With only 4% of Canadian SMEs exporting, the Toronto Board of Trade helps more companies go international

With only 4% of Canadian SMEs exporting, the Toronto Board of Trade helps more companies go international

In 2015, Toronto-based CORE Products Ltd. reached a challenging yet common barrier. From a 2010 start-up in a single Hamilton warehouse, the company had managed to grow its annual revenues to $3 million. Its founders were determined to continue to expand the company’s reach through exports, but the LED lighting product manufacturer had barely enough capacity to fill its Canadian orders.

This year, CORE changed its name to Premise LED Inc. to reflect its commitment to serving broader markets – in the same month it was ranked 158th on the 29th annual PROFIT 500 list of Canada’s fastest growing companies. With five-year growth of 445 per cent, the company’s revenues reached $12 million in 2016; and it’s on track for $20 million for 2017.

Growth potential

It’s a notable success story. But according to Priority Export Markets for Toronto Region Industries, a recently report released by the Toronto Region Board of Trade, it’s also a trajectory that is well within reach for Canadian small and medium-size enterprises (SMEs).

“Our aim is to have every business in Canada that isn’t currently exporting or expanding their exports ask themselves why,” says Jan De Silva, the Board’s President and CEO.

Only 4 per cent of Canada’s SMEs are exporters, compared to 27 per cent in France, 24 per cent in Japan and 28 per cent in Germany. Given that 99 per cent of Canadian businesses are small or medium-size enterprises, the economic activity currently lost to the export participation gap is enormous.

“If Canadian SMEs exported at the same rates as Canada’s larger companies, 23 per cent, it would mean $225 billion in new economic activity. And we know from Conference Board of Canada research that each $100 million in new exports translates to 1,000 new jobs,” De Silva stresses.

Bridging the opportunity gap

The new report focuses on the seven industries with the greatest opportunity for export growth in the Toronto region, and analyses the top 15 export markets for each of those industries by sales volume and growth, with key contacts and resources. The report’s release coincides with the launch of World Trade Centre Toronto (WTC-T), the Board’s trade services arm, which supports export growth through its International Trade 101, Canada’s Trade Accelerator and Market Activation programs.

The report and the programs build on the findings of the Board’s 2015 Export Strategy Report , which focused on the question of why more Canadians businesses weren’t exporting, De Silva notes. “We wanted to uncover the issues. The primary answer – which was universal among companies that weren’t exporting at all as well as those that weren’t growing their exports – was that they were too busy serving domestic markets to tackle the research, finance and development strategy required to identify and enter new markets.”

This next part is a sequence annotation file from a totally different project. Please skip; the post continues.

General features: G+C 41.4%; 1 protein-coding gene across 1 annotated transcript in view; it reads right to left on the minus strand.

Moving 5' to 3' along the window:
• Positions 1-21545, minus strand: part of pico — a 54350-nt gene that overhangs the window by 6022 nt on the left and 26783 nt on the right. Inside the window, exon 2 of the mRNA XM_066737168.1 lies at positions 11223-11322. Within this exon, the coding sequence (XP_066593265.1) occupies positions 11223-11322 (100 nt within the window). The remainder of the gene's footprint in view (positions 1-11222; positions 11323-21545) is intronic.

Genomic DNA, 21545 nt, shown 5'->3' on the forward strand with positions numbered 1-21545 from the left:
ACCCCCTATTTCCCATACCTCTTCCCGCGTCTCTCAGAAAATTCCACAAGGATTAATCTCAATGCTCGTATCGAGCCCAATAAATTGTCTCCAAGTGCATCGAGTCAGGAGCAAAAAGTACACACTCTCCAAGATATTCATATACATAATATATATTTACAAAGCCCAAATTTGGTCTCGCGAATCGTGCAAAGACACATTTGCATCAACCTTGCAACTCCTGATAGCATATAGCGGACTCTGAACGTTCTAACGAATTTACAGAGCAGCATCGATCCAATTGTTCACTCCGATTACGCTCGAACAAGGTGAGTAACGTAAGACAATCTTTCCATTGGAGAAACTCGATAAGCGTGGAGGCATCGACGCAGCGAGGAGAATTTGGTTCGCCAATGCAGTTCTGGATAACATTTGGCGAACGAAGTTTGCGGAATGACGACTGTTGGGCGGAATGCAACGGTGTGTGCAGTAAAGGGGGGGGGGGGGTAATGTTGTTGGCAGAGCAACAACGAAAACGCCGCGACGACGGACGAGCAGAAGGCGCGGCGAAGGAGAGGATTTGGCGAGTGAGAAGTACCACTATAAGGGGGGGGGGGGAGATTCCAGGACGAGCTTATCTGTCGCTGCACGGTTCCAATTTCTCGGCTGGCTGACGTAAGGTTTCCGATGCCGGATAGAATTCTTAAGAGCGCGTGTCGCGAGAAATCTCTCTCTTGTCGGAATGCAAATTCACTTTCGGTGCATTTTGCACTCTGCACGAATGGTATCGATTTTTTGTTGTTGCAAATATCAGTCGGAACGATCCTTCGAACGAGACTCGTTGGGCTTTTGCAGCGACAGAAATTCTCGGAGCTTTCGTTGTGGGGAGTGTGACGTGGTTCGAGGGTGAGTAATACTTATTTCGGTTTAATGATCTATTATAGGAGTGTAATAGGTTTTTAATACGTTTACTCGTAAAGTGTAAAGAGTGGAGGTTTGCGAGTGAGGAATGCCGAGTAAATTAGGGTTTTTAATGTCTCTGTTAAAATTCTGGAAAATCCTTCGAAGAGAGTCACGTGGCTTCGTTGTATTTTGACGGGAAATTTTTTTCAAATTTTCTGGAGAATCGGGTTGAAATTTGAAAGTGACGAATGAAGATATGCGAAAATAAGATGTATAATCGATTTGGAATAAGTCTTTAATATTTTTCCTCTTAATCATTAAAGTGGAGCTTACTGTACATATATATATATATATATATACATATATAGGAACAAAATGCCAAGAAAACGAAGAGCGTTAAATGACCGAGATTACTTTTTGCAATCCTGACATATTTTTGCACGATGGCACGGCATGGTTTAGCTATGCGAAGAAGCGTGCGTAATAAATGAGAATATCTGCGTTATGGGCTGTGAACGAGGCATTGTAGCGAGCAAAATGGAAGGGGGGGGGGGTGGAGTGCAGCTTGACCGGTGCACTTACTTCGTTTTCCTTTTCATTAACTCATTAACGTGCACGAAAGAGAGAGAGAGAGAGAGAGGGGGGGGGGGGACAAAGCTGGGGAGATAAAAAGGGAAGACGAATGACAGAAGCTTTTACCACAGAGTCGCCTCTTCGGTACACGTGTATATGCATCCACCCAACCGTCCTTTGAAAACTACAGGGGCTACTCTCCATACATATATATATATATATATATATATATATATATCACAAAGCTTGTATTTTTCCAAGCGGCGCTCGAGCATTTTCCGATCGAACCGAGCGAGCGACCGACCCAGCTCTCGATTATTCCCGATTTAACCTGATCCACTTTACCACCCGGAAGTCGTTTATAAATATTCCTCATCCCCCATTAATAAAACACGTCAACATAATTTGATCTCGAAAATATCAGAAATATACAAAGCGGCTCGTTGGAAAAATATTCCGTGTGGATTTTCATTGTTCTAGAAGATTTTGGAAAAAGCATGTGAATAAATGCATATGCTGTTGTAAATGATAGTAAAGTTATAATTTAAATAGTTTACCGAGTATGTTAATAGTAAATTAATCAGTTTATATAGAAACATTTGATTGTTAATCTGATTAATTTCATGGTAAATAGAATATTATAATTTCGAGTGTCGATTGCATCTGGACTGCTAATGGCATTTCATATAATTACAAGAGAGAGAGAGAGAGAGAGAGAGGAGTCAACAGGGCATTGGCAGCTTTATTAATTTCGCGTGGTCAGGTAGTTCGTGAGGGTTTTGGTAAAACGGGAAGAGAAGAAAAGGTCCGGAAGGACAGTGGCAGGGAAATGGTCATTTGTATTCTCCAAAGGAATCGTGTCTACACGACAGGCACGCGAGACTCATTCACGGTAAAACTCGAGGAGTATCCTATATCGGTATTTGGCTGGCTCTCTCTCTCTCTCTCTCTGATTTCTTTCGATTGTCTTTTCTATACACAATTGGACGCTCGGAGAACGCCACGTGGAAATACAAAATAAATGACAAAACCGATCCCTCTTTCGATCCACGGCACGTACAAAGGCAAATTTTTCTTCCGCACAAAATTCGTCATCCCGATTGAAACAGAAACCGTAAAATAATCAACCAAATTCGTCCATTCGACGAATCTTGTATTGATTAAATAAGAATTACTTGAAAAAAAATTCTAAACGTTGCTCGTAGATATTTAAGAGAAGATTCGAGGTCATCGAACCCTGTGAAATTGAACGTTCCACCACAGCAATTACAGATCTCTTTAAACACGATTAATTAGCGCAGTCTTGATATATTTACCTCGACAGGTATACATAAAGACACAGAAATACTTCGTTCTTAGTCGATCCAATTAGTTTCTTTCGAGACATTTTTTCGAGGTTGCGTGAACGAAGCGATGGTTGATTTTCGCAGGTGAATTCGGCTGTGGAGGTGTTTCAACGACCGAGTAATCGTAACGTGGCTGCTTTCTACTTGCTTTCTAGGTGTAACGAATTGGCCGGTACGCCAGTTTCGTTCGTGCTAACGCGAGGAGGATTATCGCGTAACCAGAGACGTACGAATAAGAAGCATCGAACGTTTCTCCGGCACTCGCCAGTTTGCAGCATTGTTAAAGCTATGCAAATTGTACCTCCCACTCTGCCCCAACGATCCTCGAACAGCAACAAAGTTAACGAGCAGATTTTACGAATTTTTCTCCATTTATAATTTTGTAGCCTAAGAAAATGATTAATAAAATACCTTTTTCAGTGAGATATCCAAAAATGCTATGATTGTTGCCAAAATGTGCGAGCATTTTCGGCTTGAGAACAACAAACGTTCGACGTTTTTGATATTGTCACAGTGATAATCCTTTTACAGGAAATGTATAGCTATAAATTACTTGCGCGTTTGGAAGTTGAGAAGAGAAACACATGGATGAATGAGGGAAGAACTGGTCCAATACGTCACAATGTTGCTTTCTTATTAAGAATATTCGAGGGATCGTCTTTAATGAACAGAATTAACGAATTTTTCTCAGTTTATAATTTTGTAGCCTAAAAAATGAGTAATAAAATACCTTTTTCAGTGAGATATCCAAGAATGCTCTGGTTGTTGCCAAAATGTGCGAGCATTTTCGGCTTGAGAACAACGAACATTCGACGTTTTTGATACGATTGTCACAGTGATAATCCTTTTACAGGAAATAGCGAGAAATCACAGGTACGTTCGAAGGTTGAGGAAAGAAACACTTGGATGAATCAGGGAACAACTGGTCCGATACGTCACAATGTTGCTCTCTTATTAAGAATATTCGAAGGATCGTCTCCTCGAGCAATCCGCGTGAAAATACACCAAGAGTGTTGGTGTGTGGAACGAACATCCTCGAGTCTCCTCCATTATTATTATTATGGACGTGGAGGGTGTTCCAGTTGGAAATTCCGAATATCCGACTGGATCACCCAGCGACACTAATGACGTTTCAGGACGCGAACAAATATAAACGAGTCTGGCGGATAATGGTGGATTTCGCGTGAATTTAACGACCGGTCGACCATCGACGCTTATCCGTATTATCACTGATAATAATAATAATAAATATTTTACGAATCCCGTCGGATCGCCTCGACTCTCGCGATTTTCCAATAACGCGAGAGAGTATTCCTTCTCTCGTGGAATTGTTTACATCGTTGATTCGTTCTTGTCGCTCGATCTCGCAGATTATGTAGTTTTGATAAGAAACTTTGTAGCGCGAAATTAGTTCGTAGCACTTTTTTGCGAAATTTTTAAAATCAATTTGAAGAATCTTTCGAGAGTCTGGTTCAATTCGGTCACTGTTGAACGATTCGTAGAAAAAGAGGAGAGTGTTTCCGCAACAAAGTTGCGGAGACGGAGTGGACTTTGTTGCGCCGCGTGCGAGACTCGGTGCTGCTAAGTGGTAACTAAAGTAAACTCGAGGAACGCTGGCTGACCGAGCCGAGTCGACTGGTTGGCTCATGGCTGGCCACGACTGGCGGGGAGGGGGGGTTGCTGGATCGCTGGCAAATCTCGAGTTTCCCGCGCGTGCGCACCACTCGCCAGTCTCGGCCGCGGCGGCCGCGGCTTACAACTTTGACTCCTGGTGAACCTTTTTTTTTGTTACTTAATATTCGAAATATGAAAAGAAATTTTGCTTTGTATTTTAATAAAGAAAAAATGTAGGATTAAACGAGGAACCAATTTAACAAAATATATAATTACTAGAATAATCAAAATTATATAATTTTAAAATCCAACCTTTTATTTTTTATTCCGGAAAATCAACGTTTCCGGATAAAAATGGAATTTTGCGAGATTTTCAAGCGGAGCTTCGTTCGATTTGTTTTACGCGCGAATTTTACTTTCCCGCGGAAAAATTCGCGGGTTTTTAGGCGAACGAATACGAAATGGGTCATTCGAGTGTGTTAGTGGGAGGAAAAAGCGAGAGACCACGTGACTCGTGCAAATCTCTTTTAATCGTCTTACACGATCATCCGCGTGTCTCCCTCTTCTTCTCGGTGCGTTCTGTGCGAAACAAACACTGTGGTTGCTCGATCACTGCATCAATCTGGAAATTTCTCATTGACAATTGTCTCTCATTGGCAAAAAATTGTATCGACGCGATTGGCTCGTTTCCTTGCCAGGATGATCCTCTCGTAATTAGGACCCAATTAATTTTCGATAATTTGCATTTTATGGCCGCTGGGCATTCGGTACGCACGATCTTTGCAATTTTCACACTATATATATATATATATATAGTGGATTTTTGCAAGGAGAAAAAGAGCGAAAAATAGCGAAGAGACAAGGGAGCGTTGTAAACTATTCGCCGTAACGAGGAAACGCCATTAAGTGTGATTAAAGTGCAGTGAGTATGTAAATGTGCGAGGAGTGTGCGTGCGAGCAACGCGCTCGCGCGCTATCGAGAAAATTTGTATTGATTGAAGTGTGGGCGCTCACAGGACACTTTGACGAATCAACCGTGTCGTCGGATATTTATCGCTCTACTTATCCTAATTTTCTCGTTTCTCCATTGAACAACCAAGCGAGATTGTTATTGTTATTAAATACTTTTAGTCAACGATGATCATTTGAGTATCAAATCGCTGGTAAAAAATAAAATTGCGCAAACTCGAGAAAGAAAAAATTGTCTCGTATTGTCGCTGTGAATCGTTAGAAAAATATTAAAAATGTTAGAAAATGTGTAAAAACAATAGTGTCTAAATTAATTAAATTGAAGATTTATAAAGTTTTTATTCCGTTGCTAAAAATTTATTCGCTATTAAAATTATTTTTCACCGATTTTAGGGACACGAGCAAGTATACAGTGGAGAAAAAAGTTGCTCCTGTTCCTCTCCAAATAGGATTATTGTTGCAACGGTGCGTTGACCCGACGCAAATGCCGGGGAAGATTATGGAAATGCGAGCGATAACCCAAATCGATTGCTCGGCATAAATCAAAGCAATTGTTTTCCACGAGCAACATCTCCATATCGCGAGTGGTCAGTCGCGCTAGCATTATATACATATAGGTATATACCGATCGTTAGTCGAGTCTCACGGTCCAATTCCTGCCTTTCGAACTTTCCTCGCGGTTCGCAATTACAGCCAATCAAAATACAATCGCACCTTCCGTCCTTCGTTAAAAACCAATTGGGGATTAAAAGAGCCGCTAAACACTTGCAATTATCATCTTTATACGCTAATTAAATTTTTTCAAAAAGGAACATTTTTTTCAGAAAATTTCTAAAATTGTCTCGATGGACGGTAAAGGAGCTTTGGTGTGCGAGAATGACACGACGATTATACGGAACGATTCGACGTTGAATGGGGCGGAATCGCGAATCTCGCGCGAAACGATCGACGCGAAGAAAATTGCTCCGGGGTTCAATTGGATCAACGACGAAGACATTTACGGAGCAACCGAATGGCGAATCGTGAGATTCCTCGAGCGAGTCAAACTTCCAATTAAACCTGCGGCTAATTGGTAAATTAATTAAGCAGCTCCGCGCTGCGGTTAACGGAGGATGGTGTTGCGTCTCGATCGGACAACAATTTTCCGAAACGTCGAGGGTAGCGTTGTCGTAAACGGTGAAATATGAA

In addition to partnering with sponsors JP Morgan Chase & Co. and the City of Toronto to supply this key market research, the Board created its Trade Accelerator Program (TAP GTA). The program brings together “all the pieces of the export ecosystem, through a partnership with TAP’s national partner RBC, organizations including Export Development Canada and the Business Development Bank of Canada, legal and accounting firms, and leading Canadian exporters willing to meet with SME leaders and share lessons learned,” says De Silva.

TAP brings nominated executives together for four days over a period of 12 weeks, where they work with experts to recalibrate their companies and make them export-ready. “At the end of the program, they have a fundable strategy for export into growth markets,” she says, pointing to Premise LED/CORE as some of the earliest TAP participants.

Canada-wide transformation

Through these and other services, the Board and WTC-T are partnering with EDC and other organizations to catalyze export growth in the GTA. By partnering with other major cities through the Canadian Global Cities Council, these approaches are also being shared across the country. For example, after proving its immense value in the Toronto region – with the international growth of participants up to an average of 68 per cent just one year after program completion, in markets that include China, Sweden, Japan, UAE and Mexico – TAP is rolling out in Vancouver and Winnipeg this fall.

“We’re now training the trainers,” reports De Silva. “This thinking and methodology is easily transferable – and it’s having a tremendous impact.”

Categories Editor's Pick, Manufacturing

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